The Truth About Michelle Obama And Oprah's Relationship

Long before Oprah Winfrey became known for bagging the head turning interview with Prince Harry and Meghan Markle, she was every woman's girlfriend — the woman you turned to for advice for everything from books to cosmetics. So it would be easy to see why tongues wagged when she first endorsed a young obscure senator named Barack Obama for the presidency back in 2007 (via NPR). The decision was controversial at the time, because it was seen as a betrayal by some quarters of her gender — Obama, after all, was running against Hillary Clinton (via The New York Times). 

While it had always been assumed that Oprah and the Obamas shared a friendship, doubts started flying when former New York Times Magazine editor and New York Times bestselling author Edward Klein claimed in a 2012 book called "The Amateur" that then First Lady Michelle wasn't keen on the influence Oprah had over her husband. Klein also said that Michelle had a few unkind words about the influential star's weight (via The Telegraph). But is there truth to the reported rumors? 

Questions about Michelle Obama and Oprah Winfrey's friendship were raised by a 2012 tell-all book

Because Edward Klein's 2012 book became a bestseller when it was released (one Amazon reviewer called the book "interesting and informative" and added, "I was well aware of the control that Axelrod and Emanuel had over him, however did not quite realize how much control Valerie J. and Michele had over him. I did learn that by reading this book"), it succeeded in putting the spotlight on Michelle Obama and Oprah Winfrey's relationship.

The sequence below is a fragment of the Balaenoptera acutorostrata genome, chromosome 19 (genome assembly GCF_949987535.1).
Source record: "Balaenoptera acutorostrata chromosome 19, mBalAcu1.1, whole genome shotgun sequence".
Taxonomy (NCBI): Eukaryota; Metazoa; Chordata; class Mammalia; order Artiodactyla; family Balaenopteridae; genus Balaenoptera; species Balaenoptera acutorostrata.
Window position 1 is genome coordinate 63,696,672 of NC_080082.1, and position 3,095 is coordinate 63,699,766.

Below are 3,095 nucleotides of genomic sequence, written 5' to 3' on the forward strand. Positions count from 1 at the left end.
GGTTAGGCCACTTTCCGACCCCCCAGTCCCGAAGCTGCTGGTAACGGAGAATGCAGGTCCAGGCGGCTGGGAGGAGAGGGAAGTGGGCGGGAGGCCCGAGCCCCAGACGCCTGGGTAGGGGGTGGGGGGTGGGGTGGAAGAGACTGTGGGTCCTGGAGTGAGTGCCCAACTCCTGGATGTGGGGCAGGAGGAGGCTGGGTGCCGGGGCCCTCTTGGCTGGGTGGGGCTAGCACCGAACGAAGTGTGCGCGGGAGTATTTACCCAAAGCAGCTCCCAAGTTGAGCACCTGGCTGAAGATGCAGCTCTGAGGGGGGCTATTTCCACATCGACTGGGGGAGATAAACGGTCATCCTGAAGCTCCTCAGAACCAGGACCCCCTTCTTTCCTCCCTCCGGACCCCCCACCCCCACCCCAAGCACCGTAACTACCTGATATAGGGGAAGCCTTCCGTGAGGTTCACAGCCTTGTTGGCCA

And while neither the White House nor Oprah Winfrey had much to say about the allegations at the time (via The Telegraph), a lot of water has flowed under the bridge since 2012. Autobiographies have been written, and countless conversations have taken place, most notably between Oprah Winfrey and Michelle Obama about the latter's bestselling book "Becoming" (via Oprah Daily). It has become clear that if, in fact, there was any ill will between the two women, that is well and truly in the past. 

Time has also provided media outlets like The Guardian the opportunity to question the truth to various claims that author Edward Klein put forward in his books. Some of his books, notably those involving the Clintons, raised the eyebrows of peers like Vanity Fair's Tina Brown. In an email, she said that while "Klein used to be a workmanlike scribe ... Ed figured out where the big bucks were and tailored his 'reporting' accordingly."